With Belinda Schweher, CEO, social care legal charity CASCAIDr
Anyone who's tried to get social care help for a young adult, or to get care listed as "educational" support in an EHCP, knows it can be a battle. What's more, getting a plan that is clear, transparent and that works in practice, is even more difficult. Many parents don't know what their young person is entitled to or how to challenge inadequate provisions- especially if they are providing unpaid care themselves.
However, a recent Court of Appeal decision has underlined the illegality of opaque care plans - opening the door to rights to repayment of money spent in lieu of a proper budget, for special education and adults’ social care. It centres on provision for a 22-year old woman with global development delay, learning difficulties and an autistic spectrum disorder. It should be understood when reading, that under the Care Act, parents of adults must not be expected to provide care, and not for free.
Belinda Schwehr is a social care lawyer expert at defending the care rights of disabled adults. She wrote on SNJ a while ago about the role of the Monitoring Officer in local authorities. Today, she's explaining how this recent case, CP v NE Lincolnshire, shows how the Care Act is proving to be a force for ensuring rights are upheld. The whole article is very long and quite complex so, with Belinda's permission, I have edited it to a more manageable length, providing it in full as a PDF at the end.
Challenging illegal care plans, a case that could make a wider difference by Belinda Schwehr of CASCAIDR
The Care Act is beginning to generate judgments of real use to young people with learning and other disabilities.
In CP v NE Lincolnshire (Court of Appeal, October 2, 2019), public law proceedings were used to challenge the sufficiency of the funding for a 22-year-old woman, CP, with complex and multiple disabilities requiring round-the-clock care.
During a long-running dispute, the council claimed the day provision she had benefitted from was being provided ‘for free’ by her father, JP, from choice, because he had started the charity that operated the service. The council was described as having ‘a visceral resistance’ to funding the package because they saw JP (who was acting as his daughter's "litigation friend") as profiting, but the council had offered nothing else instead. Indeed, it paid for the transport and the support worker to be with CP while she was at the service.
By the time of the judicial review hearing, everyone was satisfied that the service counted as education for EHCP purposes, and what its value was, going forward. The council had also agreed to an "objectively reasonable" amount for CP’s placement at the day service of £10,800 a year.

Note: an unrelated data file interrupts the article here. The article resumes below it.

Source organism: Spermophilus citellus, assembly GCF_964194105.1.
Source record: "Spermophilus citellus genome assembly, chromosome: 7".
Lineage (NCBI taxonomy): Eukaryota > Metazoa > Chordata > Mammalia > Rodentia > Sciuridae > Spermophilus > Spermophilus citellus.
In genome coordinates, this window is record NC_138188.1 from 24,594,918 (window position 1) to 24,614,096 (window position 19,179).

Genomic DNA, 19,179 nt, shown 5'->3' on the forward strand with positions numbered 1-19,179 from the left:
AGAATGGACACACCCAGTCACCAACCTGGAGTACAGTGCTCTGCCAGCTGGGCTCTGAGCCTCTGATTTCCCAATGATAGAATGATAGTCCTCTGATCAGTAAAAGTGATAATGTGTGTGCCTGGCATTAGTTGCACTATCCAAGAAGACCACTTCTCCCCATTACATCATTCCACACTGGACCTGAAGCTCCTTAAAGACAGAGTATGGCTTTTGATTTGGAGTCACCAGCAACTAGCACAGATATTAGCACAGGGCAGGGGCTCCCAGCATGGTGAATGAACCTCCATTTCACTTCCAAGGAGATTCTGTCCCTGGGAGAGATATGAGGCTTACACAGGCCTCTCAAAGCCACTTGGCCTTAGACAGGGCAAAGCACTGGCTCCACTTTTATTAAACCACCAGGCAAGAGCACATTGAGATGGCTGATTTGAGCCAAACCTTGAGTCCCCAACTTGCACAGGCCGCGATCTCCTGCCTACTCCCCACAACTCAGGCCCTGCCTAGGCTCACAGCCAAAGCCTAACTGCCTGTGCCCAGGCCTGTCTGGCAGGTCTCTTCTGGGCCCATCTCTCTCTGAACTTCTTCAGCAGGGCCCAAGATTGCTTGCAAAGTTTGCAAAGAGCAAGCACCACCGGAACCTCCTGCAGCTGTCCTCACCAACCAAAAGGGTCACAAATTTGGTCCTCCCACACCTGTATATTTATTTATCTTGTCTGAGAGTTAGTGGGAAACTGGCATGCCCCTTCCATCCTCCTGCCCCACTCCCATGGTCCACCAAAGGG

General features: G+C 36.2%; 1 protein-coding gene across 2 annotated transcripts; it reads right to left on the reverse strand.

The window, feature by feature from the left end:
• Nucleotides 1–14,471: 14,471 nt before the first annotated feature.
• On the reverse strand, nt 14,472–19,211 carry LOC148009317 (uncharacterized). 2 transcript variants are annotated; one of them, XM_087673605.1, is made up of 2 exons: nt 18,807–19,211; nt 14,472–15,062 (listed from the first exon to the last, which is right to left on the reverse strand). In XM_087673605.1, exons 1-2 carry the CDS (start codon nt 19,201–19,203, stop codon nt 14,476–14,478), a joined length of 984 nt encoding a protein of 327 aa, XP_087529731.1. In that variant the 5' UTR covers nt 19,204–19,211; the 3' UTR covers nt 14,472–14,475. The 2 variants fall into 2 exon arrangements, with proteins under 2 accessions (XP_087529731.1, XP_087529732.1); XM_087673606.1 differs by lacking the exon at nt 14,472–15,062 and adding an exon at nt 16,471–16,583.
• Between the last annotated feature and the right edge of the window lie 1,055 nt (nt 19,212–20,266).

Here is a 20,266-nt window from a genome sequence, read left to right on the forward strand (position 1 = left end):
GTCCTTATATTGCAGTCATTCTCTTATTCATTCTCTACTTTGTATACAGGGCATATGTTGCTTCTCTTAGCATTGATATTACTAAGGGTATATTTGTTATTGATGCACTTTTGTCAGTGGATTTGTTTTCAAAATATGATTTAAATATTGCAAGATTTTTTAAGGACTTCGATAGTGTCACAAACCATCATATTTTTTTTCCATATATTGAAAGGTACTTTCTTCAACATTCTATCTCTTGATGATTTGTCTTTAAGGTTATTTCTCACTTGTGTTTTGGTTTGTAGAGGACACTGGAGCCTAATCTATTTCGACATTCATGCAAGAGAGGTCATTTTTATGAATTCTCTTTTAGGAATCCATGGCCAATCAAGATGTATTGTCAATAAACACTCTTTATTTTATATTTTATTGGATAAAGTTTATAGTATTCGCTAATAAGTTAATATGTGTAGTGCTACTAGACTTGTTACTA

However, some of her earlier care plans had failed to state a personal budget at all for adult social care purposes, and none had set out any breakdown of the figure being offered at any given point. There was also a period before the day service was agreed to be educational in nature, that the council still hadn't agreed to repay. This meant despite agreement on other fronts, the case had continued to a hearing.
Transparent costs required
The first level judge found that the s26 Care Act duty to specify the personal budget for the adult required a transparent figure to identify how eligible needs could be met. This would prevent mistaken assumptions about informal care being willingly and freely provided by relatives being made:
“The adult with eligible needs and those providing voluntary care should have a good understanding of the extent to which support will be provided by the local authority in respect of both those services which are provided directly by specialists (and paid for by the local authority) and those which will be funded by way of direct payment. Of course, because voluntary care figures in most assessments, and it is this aspect in which the family will be interested, if the personal budget covers the total cost of meeting the eligible needs, thus including the direct payments, that element to be provided voluntarily will be easily discernible.”
“The duty is a clear one derived from section 26 of CA 2014, and any failure to provide a transparent budget in a care and support plan represents a prima facie breach of that duty which in my judgment would be susceptible to legal challenge by way of judicial review.”
And in a section that will be manna to the souls of exhausted parents, the judge reiterated:
“It is also clear that an adult’s family carer is under no obligation to meet the eligible needs of the adult and necessarily any plan must be contingent on such care being withdrawn, or the local authority being made aware that the carer is not in a position to cope.”
Despite this, the lower court accepted that there should be no payment ordered for the early period of unpaid placement fees.
The Court of Appeal, however, held that if a council breaches the Care Act, then it is acting unlawfully, and that in this case, it had to pay back what it would otherwise have been obliged to pay towards the person’s care plan, if it had acted lawfully. The judge said,
“In the present case, having found the Council in breach of its statutory duties, [the judge in the High Court] should have gone on to hold that the Council had acted unlawfully and, accordingly, was liable in principle to compensate CP in respect of any monetary shortfall, in accordance with normal public law principles of legal accountability of public bodies.”